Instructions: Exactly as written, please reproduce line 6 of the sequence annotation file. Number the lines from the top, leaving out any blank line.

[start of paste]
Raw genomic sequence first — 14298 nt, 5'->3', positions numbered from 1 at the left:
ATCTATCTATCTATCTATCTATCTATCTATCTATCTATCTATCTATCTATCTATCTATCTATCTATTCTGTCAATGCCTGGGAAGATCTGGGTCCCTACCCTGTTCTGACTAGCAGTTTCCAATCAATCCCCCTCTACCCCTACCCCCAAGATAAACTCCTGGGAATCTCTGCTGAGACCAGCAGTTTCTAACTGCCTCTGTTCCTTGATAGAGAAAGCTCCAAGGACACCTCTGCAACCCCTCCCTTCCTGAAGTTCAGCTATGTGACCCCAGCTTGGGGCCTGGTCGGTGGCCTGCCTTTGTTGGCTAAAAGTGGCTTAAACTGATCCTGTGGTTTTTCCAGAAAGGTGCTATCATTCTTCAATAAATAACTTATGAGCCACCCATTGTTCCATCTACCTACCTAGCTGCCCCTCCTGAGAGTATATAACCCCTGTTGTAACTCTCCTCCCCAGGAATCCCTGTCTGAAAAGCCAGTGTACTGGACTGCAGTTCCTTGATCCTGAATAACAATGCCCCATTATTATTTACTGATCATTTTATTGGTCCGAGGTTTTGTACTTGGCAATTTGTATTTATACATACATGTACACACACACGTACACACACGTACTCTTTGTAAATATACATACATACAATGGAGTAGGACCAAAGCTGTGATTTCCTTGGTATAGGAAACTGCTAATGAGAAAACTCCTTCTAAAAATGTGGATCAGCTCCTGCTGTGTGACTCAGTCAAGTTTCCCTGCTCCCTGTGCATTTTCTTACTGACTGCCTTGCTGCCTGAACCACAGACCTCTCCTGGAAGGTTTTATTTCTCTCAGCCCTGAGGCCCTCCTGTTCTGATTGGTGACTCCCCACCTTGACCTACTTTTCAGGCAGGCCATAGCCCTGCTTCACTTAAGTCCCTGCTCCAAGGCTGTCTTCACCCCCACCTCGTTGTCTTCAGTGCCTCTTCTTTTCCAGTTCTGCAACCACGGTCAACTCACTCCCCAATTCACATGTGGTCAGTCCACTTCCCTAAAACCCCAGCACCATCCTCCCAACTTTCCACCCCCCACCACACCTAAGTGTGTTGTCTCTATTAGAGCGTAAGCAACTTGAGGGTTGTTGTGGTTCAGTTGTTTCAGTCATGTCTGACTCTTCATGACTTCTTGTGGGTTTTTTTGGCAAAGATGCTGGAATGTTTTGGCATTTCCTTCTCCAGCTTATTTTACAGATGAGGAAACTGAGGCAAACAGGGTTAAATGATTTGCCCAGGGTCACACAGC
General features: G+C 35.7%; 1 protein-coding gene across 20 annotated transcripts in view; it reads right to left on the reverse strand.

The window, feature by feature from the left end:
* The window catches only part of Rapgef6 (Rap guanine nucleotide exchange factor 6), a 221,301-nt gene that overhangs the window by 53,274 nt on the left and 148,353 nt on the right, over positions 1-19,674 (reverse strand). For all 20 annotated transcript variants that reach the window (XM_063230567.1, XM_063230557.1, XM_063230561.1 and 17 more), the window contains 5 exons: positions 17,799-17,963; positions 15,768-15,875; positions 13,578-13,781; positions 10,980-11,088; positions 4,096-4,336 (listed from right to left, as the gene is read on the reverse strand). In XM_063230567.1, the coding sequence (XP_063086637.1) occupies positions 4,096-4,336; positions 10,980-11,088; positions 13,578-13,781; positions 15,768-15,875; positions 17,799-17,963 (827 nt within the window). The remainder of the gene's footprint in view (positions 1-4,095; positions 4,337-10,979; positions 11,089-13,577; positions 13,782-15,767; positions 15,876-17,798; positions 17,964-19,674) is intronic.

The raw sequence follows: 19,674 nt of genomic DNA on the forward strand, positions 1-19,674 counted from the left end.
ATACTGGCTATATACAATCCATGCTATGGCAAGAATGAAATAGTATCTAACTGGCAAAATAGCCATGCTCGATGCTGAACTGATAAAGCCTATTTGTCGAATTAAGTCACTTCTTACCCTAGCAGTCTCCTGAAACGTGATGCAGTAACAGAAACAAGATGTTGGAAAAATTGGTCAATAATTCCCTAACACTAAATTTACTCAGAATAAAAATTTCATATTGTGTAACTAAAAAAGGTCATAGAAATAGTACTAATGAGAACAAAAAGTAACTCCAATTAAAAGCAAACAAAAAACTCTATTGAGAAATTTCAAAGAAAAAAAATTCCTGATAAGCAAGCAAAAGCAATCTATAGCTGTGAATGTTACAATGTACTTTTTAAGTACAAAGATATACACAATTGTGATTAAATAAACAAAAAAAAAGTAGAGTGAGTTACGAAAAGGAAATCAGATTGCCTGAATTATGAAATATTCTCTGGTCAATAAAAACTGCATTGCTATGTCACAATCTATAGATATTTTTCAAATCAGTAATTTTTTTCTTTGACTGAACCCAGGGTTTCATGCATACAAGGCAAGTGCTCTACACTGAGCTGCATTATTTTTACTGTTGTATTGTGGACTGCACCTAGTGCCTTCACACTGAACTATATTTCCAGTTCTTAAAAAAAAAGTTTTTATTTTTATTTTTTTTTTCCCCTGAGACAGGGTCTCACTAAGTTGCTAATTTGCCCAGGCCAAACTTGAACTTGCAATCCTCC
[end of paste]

The raw sequence follows: 19,674 nt of genomic DNA on the forward strand, positions 1-19,674 counted from the left end.